I'm stucked in two problems:

  1. Suppose that a 1-meter glass rod falls onto the floor and is broken into two pieces. Assume that the breaking point is uniform between 0 and 1 meter. What is the probability that the longer piece has length at least 0.6 meter?

I have solved this one but I don't think it's correct Please look at the picture. I draw a line x+y=1 and then find the area of where x>=6. And then solve the area of the trangle which is 1/2*0.4*0.4=0.08

  1. I solved i) but have no idea for ii). Please see picture attached. Question image

Thank you so much ahead!

  • $\begingroup$ Hint for the first one: imagine (hypothetically) splitting the rod into $5$ sections of $0.2$ meters each. In how many out of these $5$ sections can the break occur and result in the longer piece being at least $0.6$ meters? $\endgroup$
    – wgrenard
    Oct 1, 2016 at 22:39

2 Answers 2


Suppose $Z$ is the distance between the breaking point and one end point of your rod. Then Z~U(0,1)

So P(The longer piece has length at least 0.6 meter)=

$P(Z>0.6$ or $Z<0.4)=P(Z>0.6)+P(Z<0.4)=(1-0.6)+(0.4)=0.8$, that's the answer of you question.

Notice that you cannot use two dimension plot to help you solve this problem because X and Y are correlated, there is no way to solve it by this kind of plot.


You should first show that in order to prove 5ii, you need to prove:


Hint:using 5i to expand every item.

Then you should know $P(A\cup B)=P(A)+P(B)-P(AB)$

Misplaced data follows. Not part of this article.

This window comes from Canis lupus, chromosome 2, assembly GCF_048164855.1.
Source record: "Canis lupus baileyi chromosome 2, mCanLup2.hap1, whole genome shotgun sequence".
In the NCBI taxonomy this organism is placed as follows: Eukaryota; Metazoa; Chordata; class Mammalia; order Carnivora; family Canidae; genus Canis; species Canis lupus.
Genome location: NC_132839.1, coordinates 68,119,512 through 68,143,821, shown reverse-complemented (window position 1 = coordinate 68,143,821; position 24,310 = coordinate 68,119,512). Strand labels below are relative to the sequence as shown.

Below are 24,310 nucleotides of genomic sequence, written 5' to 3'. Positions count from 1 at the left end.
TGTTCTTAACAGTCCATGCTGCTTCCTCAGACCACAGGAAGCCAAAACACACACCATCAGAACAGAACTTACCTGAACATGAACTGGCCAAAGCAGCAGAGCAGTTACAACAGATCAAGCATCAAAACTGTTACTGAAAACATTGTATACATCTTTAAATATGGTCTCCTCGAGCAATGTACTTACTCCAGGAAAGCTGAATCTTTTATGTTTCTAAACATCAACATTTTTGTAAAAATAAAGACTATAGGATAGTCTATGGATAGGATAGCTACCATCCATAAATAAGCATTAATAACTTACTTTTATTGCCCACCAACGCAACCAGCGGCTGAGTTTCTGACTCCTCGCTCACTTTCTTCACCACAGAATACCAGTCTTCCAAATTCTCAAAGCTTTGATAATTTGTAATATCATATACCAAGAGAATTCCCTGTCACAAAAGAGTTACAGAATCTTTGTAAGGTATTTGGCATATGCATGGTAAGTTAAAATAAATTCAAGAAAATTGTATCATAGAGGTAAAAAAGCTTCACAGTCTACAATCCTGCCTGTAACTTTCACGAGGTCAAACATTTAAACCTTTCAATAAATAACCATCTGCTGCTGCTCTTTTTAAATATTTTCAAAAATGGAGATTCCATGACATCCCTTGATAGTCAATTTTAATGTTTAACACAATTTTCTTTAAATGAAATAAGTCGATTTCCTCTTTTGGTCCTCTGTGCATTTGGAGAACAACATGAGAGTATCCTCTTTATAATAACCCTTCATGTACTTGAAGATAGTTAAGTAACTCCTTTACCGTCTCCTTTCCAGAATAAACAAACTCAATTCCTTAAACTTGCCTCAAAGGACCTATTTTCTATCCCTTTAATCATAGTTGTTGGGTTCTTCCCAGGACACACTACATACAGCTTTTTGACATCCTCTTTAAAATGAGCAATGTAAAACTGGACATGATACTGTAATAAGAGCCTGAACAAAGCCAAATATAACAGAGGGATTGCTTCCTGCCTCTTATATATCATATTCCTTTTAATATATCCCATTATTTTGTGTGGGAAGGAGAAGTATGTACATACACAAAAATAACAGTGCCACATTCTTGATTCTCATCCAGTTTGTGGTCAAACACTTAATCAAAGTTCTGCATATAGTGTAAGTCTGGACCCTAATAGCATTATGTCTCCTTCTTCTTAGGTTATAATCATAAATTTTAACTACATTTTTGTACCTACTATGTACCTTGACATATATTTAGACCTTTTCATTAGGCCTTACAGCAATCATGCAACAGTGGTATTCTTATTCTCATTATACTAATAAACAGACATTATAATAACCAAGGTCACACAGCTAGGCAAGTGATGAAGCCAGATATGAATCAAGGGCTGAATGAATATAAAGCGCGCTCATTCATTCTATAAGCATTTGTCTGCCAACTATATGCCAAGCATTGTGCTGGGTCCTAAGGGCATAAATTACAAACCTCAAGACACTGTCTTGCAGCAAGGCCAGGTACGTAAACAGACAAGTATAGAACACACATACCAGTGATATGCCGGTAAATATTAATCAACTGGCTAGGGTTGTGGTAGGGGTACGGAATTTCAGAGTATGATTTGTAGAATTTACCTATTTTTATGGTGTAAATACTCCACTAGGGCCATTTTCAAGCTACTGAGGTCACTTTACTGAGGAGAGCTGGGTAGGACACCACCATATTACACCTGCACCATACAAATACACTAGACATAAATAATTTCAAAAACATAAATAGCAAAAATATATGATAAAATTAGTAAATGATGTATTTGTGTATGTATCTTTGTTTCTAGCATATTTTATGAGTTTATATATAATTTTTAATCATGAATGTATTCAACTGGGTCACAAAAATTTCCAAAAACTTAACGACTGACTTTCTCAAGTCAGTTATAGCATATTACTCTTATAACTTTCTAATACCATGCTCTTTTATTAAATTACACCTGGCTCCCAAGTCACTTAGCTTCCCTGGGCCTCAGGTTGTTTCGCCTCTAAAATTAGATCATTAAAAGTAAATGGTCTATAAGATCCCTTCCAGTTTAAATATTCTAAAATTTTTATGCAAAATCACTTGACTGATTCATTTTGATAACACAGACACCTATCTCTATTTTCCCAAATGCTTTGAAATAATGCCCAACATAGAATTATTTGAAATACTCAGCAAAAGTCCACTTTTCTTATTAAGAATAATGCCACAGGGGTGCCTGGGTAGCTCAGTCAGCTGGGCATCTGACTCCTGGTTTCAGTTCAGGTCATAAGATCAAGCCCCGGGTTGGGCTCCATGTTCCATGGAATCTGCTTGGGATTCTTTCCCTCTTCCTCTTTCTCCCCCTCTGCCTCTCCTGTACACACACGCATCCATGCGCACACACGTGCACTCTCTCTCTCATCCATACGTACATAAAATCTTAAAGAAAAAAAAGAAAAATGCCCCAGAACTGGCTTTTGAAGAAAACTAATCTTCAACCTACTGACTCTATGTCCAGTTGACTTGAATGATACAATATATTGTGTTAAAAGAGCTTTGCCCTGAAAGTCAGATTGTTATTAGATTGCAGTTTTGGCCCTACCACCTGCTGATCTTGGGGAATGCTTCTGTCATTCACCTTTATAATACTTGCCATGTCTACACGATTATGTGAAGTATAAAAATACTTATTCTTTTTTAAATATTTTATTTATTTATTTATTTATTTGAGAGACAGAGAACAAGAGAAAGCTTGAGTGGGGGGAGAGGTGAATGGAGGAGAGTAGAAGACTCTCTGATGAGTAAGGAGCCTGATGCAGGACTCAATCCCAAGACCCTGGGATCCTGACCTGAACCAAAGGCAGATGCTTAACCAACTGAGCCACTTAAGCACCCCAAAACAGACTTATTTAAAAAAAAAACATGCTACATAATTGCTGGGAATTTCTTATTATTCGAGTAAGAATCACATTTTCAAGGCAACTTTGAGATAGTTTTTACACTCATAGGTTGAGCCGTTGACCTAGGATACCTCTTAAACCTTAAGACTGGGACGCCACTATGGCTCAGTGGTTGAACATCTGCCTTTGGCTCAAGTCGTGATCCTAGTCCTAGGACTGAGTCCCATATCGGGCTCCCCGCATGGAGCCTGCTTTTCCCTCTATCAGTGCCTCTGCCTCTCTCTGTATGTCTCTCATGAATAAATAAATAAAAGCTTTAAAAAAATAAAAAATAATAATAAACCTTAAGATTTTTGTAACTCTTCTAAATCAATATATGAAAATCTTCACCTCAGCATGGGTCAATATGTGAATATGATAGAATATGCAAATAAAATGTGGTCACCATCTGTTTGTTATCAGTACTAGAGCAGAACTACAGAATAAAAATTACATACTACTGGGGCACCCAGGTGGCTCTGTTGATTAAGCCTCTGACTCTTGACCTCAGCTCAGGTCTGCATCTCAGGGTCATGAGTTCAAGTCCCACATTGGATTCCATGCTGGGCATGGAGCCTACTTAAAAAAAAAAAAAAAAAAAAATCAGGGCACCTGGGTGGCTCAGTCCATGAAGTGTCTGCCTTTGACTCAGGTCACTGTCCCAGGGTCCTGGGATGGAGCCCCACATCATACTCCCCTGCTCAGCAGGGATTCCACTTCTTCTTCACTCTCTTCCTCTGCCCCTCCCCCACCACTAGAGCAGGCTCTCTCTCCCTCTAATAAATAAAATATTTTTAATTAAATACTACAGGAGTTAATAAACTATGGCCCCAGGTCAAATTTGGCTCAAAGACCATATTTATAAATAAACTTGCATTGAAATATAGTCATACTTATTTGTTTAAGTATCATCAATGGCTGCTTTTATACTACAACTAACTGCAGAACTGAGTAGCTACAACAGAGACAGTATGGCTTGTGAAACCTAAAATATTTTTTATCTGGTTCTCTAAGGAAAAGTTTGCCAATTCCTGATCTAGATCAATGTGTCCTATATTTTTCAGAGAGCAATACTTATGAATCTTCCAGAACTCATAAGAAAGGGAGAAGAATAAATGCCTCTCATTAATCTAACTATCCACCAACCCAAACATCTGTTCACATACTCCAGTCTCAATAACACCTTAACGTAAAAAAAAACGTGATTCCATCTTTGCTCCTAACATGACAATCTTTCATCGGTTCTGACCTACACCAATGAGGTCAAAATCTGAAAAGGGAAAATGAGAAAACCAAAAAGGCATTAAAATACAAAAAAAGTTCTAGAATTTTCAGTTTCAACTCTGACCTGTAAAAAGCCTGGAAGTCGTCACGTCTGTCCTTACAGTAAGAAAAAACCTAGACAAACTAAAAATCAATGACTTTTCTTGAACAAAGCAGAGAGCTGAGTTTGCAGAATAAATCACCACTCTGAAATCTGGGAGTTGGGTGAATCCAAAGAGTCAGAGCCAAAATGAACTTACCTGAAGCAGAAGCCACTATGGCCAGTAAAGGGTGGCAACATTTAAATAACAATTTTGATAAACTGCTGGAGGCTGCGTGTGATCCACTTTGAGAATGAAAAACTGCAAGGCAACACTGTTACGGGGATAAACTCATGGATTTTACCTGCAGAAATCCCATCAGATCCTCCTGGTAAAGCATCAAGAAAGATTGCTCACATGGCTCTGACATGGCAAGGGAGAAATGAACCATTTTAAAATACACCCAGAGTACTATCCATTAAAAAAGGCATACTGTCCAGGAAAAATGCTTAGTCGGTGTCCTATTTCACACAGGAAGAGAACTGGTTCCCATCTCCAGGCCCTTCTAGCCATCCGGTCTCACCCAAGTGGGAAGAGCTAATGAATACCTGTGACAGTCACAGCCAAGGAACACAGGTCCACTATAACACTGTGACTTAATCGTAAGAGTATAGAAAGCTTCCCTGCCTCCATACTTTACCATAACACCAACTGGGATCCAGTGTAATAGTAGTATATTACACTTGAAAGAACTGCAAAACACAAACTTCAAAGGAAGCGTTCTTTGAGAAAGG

Try to expand $P\{(AB)\cup (BC)\}$ and prove $P(AB)+P(BC)-P(AC)<P\{(AB)\cup (BC)\}$, then prove $P\{(AB)\cup (BC)\}<P(B)$, you will get the answer.

  • $\begingroup$ Hi Jeff, thank you for your solution. It's very clear and I understand it now. Thank you so much! $\endgroup$ Oct 1, 2016 at 22:53
  • $\begingroup$ Do you have any thoughts for 5(ii)? $\endgroup$ Oct 1, 2016 at 22:59
  • $\begingroup$ See the update @MathLearner1 $\endgroup$
    – Jeff
    Oct 1, 2016 at 23:15

The lengths of the two pieces are not jointly uniformly distributed (they are obviously not independent!) so you cannot use the "area" approach.

Just consider where you could break the rod to obtain a piece that is at least $0.6$ meters. Hint: the breaking point just needs to be within $0.4$ meters of one of the ends of the rod.


It may help to draw a triple venn diagram.

Hint: show $(A \triangle B) \cup (B\triangle C) = (A \cup B \cup C) - (A \cap B \cap C)$ and note that this set contains $A \triangle C$.

  • $\begingroup$ Thank you for your response! It helps but I'm still confused with 5 (ii). For the 5 (i), I have already worked it out. Do you have any thoughts for 5(ii)? $\endgroup$ Oct 1, 2016 at 22:59
  • $\begingroup$ @MathLearner1 I already wrote my hint for part (ii) $\endgroup$
    – angryavian
    Oct 1, 2016 at 23:23

Your Answer

By clicking “Post Your Answer”, you agree to our terms of service, privacy policy and cookie policy

Not the answer you're looking for? Browse other questions tagged or ask your own question.